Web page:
- Notes from a March 24, 2009 Forest Service Rosemont Project Team Meeting – it was noted that with respect to alternatives, that only brainstorming could occur “because team is still waiting on vital reports.” Also, it was decided that the “Forest needs to document repeated requests for reports.”
Source: Forest Service documents (click here.)
Thus, the examples cited above make it clear that Rosemont itself bears considerable responsibility for the length of time the permitting process has taken.
May 8, 2017
Remaining Permits and Decisions Needed by Rosemont
As of April, 2013
Rosemont Copper has repeatedly claimed that the company needs only “one more permit” before it can begin blasting its massive open-pit copper mine in the Santa Rita Mountains near Tucson. They’re not telling the truth. Before the Rosemont mine can ever proceed, complex and critically important permits with strict regulatory provisions to mitigate the major impacts this project poses to southern Arizona’s water supplies, air quality and economy must first be issued. If regulators conclude that Rosemont cannot mitigate these impacts, they can refuse to issue these permits. Alternatively, if the agencies find that data and modeling for the permits is inaccurate or incomplete they can require Rosemont to redo its analysis.
Every open-pit copper mine that’s ever been dug has polluted the air and nearby water supplies with mercury, lead, arsenic or other poisons. The Rosemont Mine would not be any different.
• The US Forest Service has yet to complete a final Environmental Impact Statement (EIS) and issue a Record of Decision. In 2012, the Environmental Protection Agency gave the Rosemont’s draft EIS its lowest possible rating and concluded that it was one of the worst EIS’s ever reviewed. The Forest Service process has been delayed in large part by Rosemont’s failure to provide requested information and by the Company’s decision to dramatically change its mining proposal in July 2012.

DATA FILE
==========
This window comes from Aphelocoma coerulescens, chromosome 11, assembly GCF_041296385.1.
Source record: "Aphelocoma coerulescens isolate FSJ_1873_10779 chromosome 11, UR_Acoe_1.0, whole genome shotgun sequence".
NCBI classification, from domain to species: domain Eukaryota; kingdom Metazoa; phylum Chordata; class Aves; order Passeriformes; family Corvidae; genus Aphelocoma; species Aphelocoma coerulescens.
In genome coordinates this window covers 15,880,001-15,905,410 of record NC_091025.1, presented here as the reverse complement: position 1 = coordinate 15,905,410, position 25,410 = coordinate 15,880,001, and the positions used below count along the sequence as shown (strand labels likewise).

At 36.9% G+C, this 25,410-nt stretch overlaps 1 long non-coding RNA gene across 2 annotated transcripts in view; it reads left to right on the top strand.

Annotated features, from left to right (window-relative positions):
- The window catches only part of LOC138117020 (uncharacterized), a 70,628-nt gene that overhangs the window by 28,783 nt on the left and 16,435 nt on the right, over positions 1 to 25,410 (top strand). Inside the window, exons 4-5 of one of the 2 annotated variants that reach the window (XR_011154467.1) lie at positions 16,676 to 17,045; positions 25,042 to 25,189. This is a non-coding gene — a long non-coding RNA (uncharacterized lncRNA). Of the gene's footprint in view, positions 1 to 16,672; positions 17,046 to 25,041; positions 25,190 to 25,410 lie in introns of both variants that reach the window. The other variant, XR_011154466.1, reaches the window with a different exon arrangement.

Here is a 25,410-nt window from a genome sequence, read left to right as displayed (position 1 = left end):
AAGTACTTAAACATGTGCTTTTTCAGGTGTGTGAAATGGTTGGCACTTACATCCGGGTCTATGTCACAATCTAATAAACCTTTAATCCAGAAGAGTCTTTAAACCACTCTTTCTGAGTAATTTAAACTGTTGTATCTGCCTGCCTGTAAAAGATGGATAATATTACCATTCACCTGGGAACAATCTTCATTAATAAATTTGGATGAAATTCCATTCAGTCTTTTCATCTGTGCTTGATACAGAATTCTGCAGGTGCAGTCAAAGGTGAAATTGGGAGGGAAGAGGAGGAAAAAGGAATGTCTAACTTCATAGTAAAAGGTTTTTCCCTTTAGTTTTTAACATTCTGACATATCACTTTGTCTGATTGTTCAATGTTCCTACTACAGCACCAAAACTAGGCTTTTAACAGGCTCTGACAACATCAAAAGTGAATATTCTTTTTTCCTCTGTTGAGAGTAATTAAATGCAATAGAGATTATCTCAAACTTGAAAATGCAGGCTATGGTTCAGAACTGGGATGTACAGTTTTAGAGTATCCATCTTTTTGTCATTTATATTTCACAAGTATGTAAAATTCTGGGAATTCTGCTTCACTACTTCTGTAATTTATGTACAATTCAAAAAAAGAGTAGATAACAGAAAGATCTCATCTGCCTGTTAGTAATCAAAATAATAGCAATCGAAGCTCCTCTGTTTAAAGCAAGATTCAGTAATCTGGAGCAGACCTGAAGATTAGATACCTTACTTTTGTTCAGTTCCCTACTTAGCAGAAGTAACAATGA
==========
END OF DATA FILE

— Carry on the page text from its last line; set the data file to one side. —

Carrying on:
• The Clean Water Act permit that allows Rosemont to pollute area waterways is still pending with the US Army Corps of Engineers. As with the EIS, the Environmental Protection Agency concluded in 2012 that the Rosemont Mine would cause “significant degradation” of area waterways, including “substantial and unacceptable impacts” to Davidson Canyon and Cienega Creek.
• The US Fish and Wildlife Service (FWS) is assessing whether the Rosemont Mine would jeopardize nearly a dozen threatened and endangered species, including the jaguar, ocelot and southwestern willow flycatcher before it issues its Biological Opinion. The FWS is also in the process of designating critical habitat for both the jaguar and the southwestern willow flycatcher that may include the Rosemont Mine site. The Arizona Department of Game and Fish has concluded that the Rosemont Mine “will render the northern portion of the Santa Rita Mountains virtually worthless as wildlife habitat and as a functioning ecosystem, and thus also worthless for wildlife recreation.” Federal agencies are not allowed to approve actions that destroy or adversely modify critical habitat for endangered species.
• The Aquifer Protection Permit issued by the Arizona Department of Environmental Quality in 2012 is still under appeal. The appeal is on the grounds that it fails to protect area groundwater supplies. The Water Quality Appeals Board has not yet ruled on the appeal.
• The air pollution permit issued by the Arizona Department of Environmental Quality (ADEQ) in January 2013 has been appealed. This appeal is on the grounds that Rosemont manipulated data in its modeling to underestimate air pollution from the mine and pulled a bait and switch by announcing that it would operate under a different mining plan than the one submitted to ADEQ.
• The Forest Service must also consult with the State Historic Preservation Officer and, potentially, the Advisory Council on Historic Preservation. This process ensures that the proposed Rosemont Mine doesn’t adversely affect historic and cultural sites, including traditional lands of the Tohono O’odham Nation and other Native American Tribes.
The deadline to submit comments to ADEQ on Rosemont’s proposed air quality permit has passed. If you would like to view the comments submitted by SSSR and our broader coalition, they may be downloaded here: SSSR Comments to ADEQ on the proposed Rosemont Air Quality Permit